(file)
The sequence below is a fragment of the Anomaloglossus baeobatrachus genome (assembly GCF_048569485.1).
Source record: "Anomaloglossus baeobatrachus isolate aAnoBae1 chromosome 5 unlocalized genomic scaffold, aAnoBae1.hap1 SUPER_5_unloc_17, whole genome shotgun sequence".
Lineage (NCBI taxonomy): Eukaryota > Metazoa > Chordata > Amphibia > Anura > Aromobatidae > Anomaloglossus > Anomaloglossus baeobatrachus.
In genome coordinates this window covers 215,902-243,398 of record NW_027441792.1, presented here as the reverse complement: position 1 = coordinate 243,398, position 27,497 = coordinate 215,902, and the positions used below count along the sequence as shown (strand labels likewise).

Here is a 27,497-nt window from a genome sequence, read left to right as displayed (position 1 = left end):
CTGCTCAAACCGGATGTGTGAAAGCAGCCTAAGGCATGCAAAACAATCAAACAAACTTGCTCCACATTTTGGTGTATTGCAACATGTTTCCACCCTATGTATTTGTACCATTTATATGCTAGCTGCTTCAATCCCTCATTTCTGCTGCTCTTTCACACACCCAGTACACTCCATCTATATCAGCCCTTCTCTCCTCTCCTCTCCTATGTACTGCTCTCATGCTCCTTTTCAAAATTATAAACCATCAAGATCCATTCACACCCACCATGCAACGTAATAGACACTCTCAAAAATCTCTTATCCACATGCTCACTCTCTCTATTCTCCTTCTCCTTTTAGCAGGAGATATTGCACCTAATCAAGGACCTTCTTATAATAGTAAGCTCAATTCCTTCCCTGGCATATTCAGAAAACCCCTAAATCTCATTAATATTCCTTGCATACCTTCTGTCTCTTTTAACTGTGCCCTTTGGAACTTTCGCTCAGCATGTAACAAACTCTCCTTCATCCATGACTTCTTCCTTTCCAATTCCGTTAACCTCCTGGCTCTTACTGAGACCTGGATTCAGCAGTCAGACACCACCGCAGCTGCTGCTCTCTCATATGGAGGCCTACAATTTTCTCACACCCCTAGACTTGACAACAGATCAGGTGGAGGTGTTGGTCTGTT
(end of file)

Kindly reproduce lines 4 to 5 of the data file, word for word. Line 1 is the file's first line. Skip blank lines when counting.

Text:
In genome coordinates this window covers 215,902-243,398 of record NW_027441792.1, presented here as the reverse complement: position 1 = coordinate 243,398, position 27,497 = coordinate 215,902, and the positions used below count along the sequence as shown (strand labels likewise).

Here is a 27,497-nt window from a genome sequence, read left to right as displayed (position 1 = left end):